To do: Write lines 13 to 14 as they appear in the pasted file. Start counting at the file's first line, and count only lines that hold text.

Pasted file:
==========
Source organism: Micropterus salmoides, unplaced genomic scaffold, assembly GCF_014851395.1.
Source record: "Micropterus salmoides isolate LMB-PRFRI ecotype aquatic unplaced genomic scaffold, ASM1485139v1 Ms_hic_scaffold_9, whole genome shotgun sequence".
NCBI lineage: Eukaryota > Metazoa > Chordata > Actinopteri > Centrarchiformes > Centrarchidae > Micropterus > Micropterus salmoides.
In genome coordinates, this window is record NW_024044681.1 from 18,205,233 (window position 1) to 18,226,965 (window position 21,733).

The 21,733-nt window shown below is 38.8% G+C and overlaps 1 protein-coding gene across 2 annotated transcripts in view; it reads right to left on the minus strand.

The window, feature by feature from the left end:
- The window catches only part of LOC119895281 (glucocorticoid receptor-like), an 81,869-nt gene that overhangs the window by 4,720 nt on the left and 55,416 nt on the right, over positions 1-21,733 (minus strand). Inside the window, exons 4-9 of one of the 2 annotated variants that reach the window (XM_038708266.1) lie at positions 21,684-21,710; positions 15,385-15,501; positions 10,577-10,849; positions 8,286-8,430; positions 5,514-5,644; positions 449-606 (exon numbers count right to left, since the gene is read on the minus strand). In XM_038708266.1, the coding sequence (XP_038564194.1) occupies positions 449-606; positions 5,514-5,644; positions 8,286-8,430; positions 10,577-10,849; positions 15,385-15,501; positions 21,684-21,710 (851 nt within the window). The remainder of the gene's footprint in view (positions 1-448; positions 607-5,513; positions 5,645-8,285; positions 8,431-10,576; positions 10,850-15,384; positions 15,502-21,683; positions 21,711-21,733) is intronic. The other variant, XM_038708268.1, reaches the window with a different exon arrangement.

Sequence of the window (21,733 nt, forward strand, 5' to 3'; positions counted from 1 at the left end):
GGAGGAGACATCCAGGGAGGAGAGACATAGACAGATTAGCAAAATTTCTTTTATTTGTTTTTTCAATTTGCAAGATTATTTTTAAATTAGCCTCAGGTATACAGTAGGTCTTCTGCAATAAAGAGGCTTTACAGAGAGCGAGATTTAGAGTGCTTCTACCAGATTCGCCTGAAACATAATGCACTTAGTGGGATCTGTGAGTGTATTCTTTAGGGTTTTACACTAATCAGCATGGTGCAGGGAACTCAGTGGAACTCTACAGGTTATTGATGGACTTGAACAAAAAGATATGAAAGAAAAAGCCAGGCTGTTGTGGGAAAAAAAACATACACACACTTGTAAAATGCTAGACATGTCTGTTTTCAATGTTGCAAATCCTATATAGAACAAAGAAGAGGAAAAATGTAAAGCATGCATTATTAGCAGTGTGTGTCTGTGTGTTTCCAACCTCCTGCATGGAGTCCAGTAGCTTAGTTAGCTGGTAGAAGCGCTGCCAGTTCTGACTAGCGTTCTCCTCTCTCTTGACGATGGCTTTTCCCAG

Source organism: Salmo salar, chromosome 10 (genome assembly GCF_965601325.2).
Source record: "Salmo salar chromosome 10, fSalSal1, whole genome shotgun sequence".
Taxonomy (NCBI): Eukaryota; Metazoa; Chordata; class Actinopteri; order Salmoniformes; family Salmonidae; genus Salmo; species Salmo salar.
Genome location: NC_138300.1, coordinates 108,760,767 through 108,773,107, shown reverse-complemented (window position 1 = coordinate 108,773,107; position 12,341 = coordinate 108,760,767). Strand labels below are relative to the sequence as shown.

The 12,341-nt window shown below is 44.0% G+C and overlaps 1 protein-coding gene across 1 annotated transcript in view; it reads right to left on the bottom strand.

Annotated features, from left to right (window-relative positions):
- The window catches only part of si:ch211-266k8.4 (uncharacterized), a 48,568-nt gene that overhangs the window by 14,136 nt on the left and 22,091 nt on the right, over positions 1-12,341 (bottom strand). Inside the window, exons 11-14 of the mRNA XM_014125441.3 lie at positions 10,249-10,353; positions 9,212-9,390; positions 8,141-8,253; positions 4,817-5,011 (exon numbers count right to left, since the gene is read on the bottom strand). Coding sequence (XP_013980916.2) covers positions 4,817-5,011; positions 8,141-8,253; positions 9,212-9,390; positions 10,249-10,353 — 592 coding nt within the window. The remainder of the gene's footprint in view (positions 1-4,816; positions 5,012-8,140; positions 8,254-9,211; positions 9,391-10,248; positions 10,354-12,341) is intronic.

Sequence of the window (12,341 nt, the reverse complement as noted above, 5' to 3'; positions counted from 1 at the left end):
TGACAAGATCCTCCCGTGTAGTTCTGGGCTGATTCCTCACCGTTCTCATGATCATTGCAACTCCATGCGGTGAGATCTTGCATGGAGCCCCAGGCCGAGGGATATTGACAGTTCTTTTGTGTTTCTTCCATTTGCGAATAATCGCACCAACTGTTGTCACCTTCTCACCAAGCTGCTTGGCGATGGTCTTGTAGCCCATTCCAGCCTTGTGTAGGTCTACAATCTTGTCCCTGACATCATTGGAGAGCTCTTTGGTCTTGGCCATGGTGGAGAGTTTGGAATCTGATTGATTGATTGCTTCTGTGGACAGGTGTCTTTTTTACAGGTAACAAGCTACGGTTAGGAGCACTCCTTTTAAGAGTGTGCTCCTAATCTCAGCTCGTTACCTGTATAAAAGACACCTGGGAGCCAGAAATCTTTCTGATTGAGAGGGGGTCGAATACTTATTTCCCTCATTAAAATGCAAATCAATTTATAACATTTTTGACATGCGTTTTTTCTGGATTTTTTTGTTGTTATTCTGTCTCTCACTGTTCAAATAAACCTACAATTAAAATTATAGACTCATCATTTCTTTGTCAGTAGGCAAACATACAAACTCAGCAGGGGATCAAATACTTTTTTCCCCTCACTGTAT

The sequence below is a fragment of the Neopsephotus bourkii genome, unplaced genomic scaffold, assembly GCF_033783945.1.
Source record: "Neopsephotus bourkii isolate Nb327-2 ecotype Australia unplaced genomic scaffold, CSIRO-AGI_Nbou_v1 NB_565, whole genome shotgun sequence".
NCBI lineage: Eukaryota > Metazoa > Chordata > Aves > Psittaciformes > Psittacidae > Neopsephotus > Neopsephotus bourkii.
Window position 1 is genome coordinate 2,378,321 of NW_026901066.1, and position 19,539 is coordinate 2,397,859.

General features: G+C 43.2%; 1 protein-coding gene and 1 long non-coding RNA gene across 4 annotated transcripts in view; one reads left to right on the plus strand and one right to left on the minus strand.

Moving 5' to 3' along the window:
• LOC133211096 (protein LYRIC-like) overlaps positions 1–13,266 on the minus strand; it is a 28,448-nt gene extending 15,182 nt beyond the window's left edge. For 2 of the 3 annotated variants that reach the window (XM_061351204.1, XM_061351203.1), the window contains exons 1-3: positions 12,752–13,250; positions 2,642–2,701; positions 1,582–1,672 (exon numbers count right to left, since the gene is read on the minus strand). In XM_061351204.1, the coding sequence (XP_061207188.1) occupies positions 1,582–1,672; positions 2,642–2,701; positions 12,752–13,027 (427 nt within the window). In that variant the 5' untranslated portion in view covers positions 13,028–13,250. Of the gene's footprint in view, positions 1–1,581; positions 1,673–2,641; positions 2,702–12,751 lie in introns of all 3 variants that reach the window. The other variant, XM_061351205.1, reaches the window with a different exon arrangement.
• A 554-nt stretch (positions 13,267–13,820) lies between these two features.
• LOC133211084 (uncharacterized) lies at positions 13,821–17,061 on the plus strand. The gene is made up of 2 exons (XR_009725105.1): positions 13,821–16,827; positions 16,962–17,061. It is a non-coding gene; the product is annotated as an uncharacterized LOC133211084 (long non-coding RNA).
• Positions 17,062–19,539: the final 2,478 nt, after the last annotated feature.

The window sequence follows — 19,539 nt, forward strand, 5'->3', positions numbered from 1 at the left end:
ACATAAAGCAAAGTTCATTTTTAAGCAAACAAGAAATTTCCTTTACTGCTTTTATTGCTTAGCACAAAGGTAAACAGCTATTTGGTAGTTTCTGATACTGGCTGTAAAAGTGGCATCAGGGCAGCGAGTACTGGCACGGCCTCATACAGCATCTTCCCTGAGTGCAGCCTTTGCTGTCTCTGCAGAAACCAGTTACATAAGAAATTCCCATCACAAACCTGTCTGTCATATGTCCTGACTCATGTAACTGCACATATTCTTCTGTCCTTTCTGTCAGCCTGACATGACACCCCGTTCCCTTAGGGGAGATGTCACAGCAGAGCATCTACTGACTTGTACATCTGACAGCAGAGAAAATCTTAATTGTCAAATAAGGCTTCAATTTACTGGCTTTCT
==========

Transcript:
Genome location: NC_138300.1, coordinates 108,760,767 through 108,773,107, shown reverse-complemented (window position 1 = coordinate 108,773,107; position 12,341 = coordinate 108,760,767). Strand labels below are relative to the sequence as shown.

The 12,341-nt window shown below is 44.0% G+C and overlaps 1 protein-coding gene across 1 annotated transcript in view; it reads right to left on the bottom strand.